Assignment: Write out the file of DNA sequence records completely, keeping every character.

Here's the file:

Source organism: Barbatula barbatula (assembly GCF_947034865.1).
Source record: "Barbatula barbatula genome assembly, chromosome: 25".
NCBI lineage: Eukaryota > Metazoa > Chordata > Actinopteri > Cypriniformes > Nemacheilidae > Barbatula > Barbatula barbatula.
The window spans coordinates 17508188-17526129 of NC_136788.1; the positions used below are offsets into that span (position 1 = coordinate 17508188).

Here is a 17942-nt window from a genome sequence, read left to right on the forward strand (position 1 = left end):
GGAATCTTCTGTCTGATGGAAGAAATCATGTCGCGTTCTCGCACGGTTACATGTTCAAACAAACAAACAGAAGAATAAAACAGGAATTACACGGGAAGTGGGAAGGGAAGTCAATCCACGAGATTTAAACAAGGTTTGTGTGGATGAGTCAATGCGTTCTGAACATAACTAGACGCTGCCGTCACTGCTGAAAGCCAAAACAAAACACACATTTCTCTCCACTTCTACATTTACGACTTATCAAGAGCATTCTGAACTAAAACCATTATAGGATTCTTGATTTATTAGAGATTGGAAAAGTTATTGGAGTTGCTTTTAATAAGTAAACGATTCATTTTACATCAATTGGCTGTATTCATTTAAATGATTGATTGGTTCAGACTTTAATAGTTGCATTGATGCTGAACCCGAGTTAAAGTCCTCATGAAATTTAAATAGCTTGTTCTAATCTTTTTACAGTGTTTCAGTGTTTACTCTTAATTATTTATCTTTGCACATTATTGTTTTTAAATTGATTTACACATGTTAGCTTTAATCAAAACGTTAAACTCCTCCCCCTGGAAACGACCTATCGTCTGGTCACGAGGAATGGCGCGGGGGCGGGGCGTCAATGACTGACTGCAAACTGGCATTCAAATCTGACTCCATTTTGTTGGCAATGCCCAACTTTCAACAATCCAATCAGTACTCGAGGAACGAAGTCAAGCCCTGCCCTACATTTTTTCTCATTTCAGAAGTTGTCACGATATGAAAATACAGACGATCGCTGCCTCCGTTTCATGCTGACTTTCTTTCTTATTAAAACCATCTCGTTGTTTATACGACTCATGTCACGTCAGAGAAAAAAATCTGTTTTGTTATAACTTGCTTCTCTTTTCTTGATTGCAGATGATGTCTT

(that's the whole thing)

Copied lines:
Source organism: Barbatula barbatula (assembly GCF_947034865.1).
Source record: "Barbatula barbatula genome assembly, chromosome: 25".
NCBI lineage: Eukaryota > Metazoa > Chordata > Actinopteri > Cypriniformes > Nemacheilidae > Barbatula > Barbatula barbatula.
The window spans coordinates 17508188-17526129 of NC_136788.1; the positions used below are offsets into that span (position 1 = coordinate 17508188).

Here is a 17942-nt window from a genome sequence, read left to right on the forward strand (position 1 = left end):
GGAATCTTCTGTCTGATGGAAGAAATCATGTCGCGTTCTCGCACGGTTACATGTTCAAACAAACAAACAGAAGAATAAAACAGGAATTACACGGGAAGTGGGAAGGGAAGTCAATCCACGAGATTTAAACAAGGTTTGTGTGGATGAGTCAATGCGTTCTGAACATAACTAGACGCTGCCGTCACTGCTGAAAGCCAAAACAAAACACACATTTCTCTCCACTTCTACATTTACGACTTATCAAGAGCATTCTGAACTAAAACCATTATAGGATTCTTGATTTATTAGAGATTGGAAAAGTTATTGGAGTTGCTTTTAATAAGTAAACGATTCATTTTACATCAATTGGCTGTATTCATTTAAATGATTGATTGGTTCAGACTTTAATAGTTGCATTGATGCTGAACCCGAGTTAAAGTCCTCATGAAATTTAAATAGCTTGTTCTAATCTTTTTACAGTGTTTCAGTGTTTACTCTTAATTATTTATCTTTGCACATTATTGTTTTTAAATTGATTTACACATGTTAGCTTTAATCAAAACGTTAAACTCCTCCCCCTGGAAACGACCTATCGTCTGGTCACGAGGAATGGCGCGGGGGCGGGGCGTCAATGACTGACTGCAAACTGGCATTCAAATCTGACTCCATTTTGTTGGCAATGCCCAACTTTCAACAATCCAATCAGTACTCGAGGAACGAAGTCAAGCCCTGCCCTACATTTTTTCTCATTTCAGAAGTTGTCACGATATGAAAATACAGACGATCGCTGCCTCCGTTTCATGCTGACTTTCTTTCTTATTAAAACCATCTCGTTGTTTATACGACTCATGTCACGTCAGAGAAAAAAATCTGTTTTGTTATAACTTGCTTCTCTTTTCTTGATTGCAGATGATGTCTT